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Plans for a Concord poultry processing facility have flown the coop

Last modified: 1/10/2015 1:13:10 AM
Fournier Foods has abandoned its plans for a poultry processing plant in East Concord.

Despite opposition from neighbors, the Concord Planning Board approved the application for a nearly 5,500-square-foot plant in December. But in a letter to the community dated Jan. 7, the owners of Fournier Foods wrote they have “discontinued” their efforts to build near Exit 16 on Interstate 93.

The company’s attorney, Amy Manzelli, provided the Monitor with a copy of that letter. Attempts to reach the owners – Craig Fournier and Omar Khudari – were unsuccessful yesterday, but Manzelli said they were “deeply, deeply saddened by this decision.”

“The final firm costs for the project are significantly more than what those costs were estimated in the beginning,” Manzelli said.

The company had received nearly all the necessary approvals for the plant, but then Manzelli said Fournier and Khudari received the final estimates for construction over the holidays.

While she would not disclose the exact numbers, she said “it was obvious what the decision needed to be.”

“The conditions of approval added to the costs,” Manzelli said. “The length of the approval added to the costs. But those additions are much less than the cost of the building. It’s the final quotes for the cost of the building that are much more than what was known at the beginning of the project.”

Fournier Foods currently operates a mobile unit that travels to process poultry at farms across the state. But because that mobile unit is not under USDA jurisdiction, the farmers are only allowed to sell up to 1,000 birds processed there to commercial buyers.

So last fall, the company applied to build a plant at 52 Locke Road for slaughtering and processing chickens. Because the plant would have been certified organic and under the eyes of a USDA inspector at all times, the company could have processed 2,000 birds per eight-hour shift. The company was planning for three shifts per day, which would amount to 6,000 processed birds. And if they used the processing plant, farmers would not have been subject to the 1,000-bird limit for their commercial sales.

Fournier Foods had seven part-time and seasonal employees for its mobile unit, but the plant would staff 23 people per shift.

The 20-acre lot is zoned for industrial use and surrounded by commercial properties, but would-be neighbors on the opposite side of the interstate voiced concern about odor and pollution from the plant. But area farmers argued in favor of the plant, saying they could increase their poultry flocks with the option of a local organic processor.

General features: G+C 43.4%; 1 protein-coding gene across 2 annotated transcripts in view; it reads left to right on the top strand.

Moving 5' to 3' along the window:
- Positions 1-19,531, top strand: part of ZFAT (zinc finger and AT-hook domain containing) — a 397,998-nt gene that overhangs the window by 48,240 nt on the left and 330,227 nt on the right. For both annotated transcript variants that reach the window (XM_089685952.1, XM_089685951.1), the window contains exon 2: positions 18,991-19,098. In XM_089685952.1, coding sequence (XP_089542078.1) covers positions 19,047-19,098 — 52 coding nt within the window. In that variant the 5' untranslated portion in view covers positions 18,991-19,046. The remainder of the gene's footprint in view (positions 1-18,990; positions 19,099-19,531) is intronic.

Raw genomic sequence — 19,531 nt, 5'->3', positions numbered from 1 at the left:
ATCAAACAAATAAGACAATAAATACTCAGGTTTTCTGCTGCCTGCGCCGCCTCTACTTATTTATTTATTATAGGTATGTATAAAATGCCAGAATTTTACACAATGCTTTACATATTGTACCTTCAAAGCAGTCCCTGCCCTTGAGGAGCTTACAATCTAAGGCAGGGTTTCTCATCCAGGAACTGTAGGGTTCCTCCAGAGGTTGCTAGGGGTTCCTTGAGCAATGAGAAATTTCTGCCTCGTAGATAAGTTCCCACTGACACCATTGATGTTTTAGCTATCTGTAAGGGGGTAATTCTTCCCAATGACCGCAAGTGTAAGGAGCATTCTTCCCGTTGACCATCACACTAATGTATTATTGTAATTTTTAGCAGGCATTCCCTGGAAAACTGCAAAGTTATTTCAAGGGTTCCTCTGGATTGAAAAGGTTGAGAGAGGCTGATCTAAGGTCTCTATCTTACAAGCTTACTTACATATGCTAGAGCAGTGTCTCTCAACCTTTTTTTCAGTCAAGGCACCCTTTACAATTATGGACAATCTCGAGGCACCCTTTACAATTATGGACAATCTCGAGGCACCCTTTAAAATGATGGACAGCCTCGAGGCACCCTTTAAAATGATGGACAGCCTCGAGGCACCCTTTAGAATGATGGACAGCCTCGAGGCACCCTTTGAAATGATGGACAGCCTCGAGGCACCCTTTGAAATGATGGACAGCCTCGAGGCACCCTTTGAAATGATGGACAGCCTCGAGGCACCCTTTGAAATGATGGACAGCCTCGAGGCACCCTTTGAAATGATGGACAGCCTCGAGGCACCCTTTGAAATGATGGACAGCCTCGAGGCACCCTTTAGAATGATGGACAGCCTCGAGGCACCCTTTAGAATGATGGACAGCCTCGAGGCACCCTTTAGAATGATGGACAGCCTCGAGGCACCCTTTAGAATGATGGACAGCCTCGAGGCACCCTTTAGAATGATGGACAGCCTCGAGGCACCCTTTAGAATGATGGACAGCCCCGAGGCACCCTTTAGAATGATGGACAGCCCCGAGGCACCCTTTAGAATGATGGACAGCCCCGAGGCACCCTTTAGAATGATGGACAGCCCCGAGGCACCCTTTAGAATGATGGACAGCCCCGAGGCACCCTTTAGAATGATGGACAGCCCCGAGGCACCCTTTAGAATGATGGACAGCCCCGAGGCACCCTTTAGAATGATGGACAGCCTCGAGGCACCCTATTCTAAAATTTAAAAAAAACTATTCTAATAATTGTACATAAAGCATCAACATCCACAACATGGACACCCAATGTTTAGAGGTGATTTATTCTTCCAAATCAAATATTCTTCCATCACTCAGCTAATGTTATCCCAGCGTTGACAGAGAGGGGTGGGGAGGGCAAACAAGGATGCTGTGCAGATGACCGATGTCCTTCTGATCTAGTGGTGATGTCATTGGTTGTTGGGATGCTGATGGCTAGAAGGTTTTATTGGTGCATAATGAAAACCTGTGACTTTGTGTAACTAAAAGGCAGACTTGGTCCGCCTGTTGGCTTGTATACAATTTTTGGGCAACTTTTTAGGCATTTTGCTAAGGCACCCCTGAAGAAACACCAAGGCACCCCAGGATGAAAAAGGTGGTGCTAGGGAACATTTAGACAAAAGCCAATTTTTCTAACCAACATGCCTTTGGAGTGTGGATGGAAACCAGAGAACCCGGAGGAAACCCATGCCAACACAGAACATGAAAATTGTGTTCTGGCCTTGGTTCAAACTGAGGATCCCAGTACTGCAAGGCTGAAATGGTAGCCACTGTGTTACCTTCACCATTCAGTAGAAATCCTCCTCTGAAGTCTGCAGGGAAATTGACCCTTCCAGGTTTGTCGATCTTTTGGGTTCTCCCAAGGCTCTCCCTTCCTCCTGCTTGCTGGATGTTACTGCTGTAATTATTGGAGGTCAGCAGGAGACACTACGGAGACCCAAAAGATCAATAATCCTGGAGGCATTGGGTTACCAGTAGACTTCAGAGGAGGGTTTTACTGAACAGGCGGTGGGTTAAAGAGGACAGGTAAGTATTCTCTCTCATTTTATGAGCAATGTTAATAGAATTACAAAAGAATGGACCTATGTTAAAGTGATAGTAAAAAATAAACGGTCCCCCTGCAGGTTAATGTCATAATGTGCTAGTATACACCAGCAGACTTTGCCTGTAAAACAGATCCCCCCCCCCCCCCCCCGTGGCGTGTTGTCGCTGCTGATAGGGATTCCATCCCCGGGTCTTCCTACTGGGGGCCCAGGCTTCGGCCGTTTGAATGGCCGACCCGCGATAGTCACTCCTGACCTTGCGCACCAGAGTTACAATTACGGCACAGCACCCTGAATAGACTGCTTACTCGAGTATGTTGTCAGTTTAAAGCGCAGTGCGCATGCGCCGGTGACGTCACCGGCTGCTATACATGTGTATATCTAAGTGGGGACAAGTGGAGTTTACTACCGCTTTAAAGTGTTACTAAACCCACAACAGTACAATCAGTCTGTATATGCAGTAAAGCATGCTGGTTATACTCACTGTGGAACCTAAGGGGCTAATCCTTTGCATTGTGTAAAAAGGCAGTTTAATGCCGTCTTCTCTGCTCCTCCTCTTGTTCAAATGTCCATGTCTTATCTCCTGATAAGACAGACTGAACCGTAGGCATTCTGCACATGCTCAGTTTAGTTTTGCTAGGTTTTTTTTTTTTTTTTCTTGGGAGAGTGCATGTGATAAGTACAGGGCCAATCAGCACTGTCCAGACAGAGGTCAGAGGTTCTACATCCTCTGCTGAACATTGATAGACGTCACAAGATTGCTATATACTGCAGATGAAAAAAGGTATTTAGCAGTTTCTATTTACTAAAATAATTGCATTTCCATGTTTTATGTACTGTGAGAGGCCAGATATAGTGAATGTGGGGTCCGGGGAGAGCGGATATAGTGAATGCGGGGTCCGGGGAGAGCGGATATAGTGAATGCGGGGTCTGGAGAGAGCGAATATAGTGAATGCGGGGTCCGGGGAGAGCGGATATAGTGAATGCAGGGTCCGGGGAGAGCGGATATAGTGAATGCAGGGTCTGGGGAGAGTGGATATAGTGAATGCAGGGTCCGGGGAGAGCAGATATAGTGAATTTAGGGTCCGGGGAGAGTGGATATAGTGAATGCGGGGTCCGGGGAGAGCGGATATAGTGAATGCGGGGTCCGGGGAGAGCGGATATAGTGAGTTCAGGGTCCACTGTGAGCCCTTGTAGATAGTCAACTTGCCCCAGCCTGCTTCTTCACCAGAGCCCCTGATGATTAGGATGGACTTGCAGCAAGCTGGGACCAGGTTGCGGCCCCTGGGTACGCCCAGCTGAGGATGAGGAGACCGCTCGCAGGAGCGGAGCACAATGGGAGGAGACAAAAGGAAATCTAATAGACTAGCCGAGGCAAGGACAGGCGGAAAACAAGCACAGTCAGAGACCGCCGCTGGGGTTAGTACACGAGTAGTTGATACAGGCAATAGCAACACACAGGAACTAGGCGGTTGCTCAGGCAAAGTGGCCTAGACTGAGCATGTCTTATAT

“We the owners of Fournier Foods are extremely disappointed,” the letter stated. “More importantly, we are very concerned about the New Hampshire farmers who have given us immense support, and who now will not have the opportunities that our plant would have provided for them.”

Steve Normanton, a Litchfield farmer, already hires Fournier Foods’s mobile unit to process the chickens he raises on his farm. Khudari is also one of his partners at the farm, and Normanton has spoken highly of Fournier’s business. To grow his flock and make the processing more efficient, Normanton planned to send his chicken to their plant.

“For me, it’s pretty unfortunate that (the plant) is not going to happen,” Normanton said. “It does have an impact on our business moving forward.”

The planning board heard hours of public testimony, and delayed a vote on the application three times. But in December, Fournier Foods finally got the city’s okay. The board did add several conditions to its approval to mitigate the effects of odor and pollution, which were primary concerns for nearby residents. Among those conditions, waste from the slaughtering process was not to be deposited in on-site dumpsters, and a plant employee would have been present during waste pickups to clean up any spills immediately.

“There was a significant amount of citizen involvement, resident involvement, which is what the planning board process is all about,” said Carlos Baia, the deputy city manager for development.

Baia said some projects never materialize, despite earning the necessary approvals from the city. Concord Mayor Jim Bouley, an East Concord resident, declined comment.

“We don’t want to have good quality jobs not come to Concord, if there’s a possibility to be here,” Baia said. “However, we have a strong economic base in the community. Concord is very attractive to business.”

Two years ago, Fournier Foods did try to build a similar plant in Leominster, Mass. – and the scenario was similar to the company’s experience in Concord. While the project earned its necessary approvals, Fournier Foods nixed its plans because the plant would be too close to a residential neighborhood. When the company tried again in Concord, Manzelli had said this Locke Road parcel was a larger and more isolated location.

The attorney said Fournier and Khudari do not currently have plans to look elsewhere for their plant, and she was unsure whether the mobile processing unit would continue.

“At this point, the business does not have any future (plans),” Manzelli said.

The Fournier Foods website is currently offline.

“We are open to any ideas on how best to address the need of New Hampshire’s farmers for USDA-inspected poultry processing,” the letter stated.



(Megan Doyle can be reached at 369-3321, mdoyle@cmonitor.com or on Twitter @megan_e_doyle.)


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